UTMB researcher disciplined over
violations, medical center confirms
By Hravey Rice, HoustonChronicle.com, February 16, 2017
UTMB researcher disciplined over violations, medical center confirms By
Harvey Rice, Houston ChronicleFebruary 16, 2017
GALVESTON - The revelation this week that a University of Texas Medical Branch researcher has been disciplined is another setback for an institution plagued by repeated findings and accusations of failure to follow animal-welfare guidelines.
A UTMB spokesman declined to identify the researcher, whose animal-use privileges were suspended indefinitely for using mice in experiments in a manner that violated the medical center's and federal guidelines, according to a statement released by UTMB on Monday.
UTMB also released a Dec. 1 letter informing the federal Office of Laboratory Animal Welfare that the researcher had used pregnant animals without authorization, allowed unauthorized persons to experiment on the animals, infected animals with a viral agent without authorization and allowed animals to die during the experiment without euthanizing them to prevent painful deaths.
A spokesman said the problems were discovered during a routine internal audit.
The UTMB statement said the federal office was satisfied and would take no action.
"UTMB is vigilant in its efforts to ensure that all proper procedures, regulations and federal and state guidelines are followed and that research animals are treated as humanely as possible," the statement said.
Michael Budkie, spokesman for the animal rights group Stop Animal Exploitation Now!, a persistent critic of UTMB's animal-handling practices, called the UTMB statement about concern for animals "nothing more than a bold-faced lie."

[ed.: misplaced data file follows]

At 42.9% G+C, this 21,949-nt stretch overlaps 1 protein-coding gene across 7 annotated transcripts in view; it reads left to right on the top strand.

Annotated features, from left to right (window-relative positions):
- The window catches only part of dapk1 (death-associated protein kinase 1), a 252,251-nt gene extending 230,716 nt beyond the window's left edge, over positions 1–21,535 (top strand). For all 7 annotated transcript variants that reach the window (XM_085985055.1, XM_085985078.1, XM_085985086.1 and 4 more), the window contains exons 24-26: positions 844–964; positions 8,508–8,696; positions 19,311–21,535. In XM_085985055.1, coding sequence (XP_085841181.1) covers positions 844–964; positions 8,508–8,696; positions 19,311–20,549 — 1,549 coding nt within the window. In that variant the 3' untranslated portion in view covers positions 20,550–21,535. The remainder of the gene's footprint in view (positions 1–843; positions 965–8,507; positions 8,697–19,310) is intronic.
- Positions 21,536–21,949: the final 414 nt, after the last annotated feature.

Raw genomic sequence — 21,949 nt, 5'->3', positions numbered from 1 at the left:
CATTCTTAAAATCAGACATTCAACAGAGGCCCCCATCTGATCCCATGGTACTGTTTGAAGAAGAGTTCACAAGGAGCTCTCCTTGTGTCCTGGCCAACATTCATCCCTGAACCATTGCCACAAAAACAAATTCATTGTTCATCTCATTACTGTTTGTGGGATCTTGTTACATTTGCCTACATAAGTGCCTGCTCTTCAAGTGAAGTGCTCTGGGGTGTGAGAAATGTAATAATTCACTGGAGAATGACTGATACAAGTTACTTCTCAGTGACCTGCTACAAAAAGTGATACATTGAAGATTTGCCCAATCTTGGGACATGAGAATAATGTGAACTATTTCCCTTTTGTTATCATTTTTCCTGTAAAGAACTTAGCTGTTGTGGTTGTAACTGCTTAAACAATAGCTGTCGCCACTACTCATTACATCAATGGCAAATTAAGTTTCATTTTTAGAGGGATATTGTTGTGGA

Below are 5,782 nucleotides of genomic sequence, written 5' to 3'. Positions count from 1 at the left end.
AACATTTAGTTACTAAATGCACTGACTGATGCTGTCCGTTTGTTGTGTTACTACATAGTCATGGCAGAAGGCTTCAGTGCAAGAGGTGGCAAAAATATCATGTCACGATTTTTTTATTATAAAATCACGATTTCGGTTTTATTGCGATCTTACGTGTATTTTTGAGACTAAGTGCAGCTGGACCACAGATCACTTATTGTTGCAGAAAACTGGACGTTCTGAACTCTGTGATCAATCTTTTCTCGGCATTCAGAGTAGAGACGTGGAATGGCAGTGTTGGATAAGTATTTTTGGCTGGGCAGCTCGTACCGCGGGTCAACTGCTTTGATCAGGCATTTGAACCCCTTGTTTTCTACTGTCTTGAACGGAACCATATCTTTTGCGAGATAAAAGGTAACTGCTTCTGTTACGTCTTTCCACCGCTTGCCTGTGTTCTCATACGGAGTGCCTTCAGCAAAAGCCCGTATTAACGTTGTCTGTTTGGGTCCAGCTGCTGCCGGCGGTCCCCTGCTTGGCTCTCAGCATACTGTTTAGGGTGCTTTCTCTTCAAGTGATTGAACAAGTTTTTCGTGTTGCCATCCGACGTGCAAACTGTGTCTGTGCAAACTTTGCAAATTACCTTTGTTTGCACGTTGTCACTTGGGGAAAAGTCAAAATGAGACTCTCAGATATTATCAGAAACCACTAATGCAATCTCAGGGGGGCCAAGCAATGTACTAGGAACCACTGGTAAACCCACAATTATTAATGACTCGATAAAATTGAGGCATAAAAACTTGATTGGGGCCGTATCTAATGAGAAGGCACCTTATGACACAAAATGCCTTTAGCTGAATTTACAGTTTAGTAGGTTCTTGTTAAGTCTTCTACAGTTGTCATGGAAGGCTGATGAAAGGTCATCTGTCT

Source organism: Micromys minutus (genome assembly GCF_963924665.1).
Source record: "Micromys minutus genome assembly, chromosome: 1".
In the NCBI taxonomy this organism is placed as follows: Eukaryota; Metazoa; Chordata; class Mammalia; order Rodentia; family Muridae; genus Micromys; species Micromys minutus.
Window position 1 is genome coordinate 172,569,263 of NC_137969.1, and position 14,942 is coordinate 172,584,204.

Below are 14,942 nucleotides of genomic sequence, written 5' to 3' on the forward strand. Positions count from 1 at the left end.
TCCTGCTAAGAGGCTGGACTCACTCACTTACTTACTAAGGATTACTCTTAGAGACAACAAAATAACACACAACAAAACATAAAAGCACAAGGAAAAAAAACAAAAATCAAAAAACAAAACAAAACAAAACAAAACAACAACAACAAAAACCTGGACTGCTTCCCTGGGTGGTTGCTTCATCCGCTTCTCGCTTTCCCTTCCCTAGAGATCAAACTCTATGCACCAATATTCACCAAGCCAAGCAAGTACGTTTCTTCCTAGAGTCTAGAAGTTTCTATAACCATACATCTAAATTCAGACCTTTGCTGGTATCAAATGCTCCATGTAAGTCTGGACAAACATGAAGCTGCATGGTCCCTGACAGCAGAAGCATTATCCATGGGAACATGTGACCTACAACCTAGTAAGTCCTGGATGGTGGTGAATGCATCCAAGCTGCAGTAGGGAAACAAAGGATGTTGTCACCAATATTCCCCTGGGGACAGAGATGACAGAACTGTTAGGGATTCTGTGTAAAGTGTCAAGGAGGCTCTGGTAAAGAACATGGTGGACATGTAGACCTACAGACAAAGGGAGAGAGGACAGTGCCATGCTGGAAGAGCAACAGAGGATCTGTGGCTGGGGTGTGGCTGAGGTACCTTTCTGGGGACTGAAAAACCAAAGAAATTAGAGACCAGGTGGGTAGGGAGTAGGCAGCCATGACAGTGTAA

Budkie said animal-use privileges were not suspended for UTMB researchers involved in the treatment of guinea pigs - the subject of a $33,000 fine in November.
In December 2015, the former top UTMB veterinarian, Brian Gordon, filed a complaint with the U.S. Department of Agriculture and the National Institutes of Health's Office of Animal Laboratory Welfare. The complaint alleged that UTMB officials intentionally covered up the deaths of animals, in violation of the 1966 Animal Welfare Act.
The USDA has taken no action.
Gordon, fired by UTMB in June 2013, sued for defamation and wrongful termination, claiming he was fired in retaliation for complaining about the failure of UTMB personnel to comply with its own standards and federal law governing the treatment of animals.
U.S. District Judge George Hanks Jr. dismissed the lawsuit Feb. 2, ruling that UTMB and Gordon's boss, Toni D'Agostino, were protected by sovereign immunity because UTMB is a state institution.
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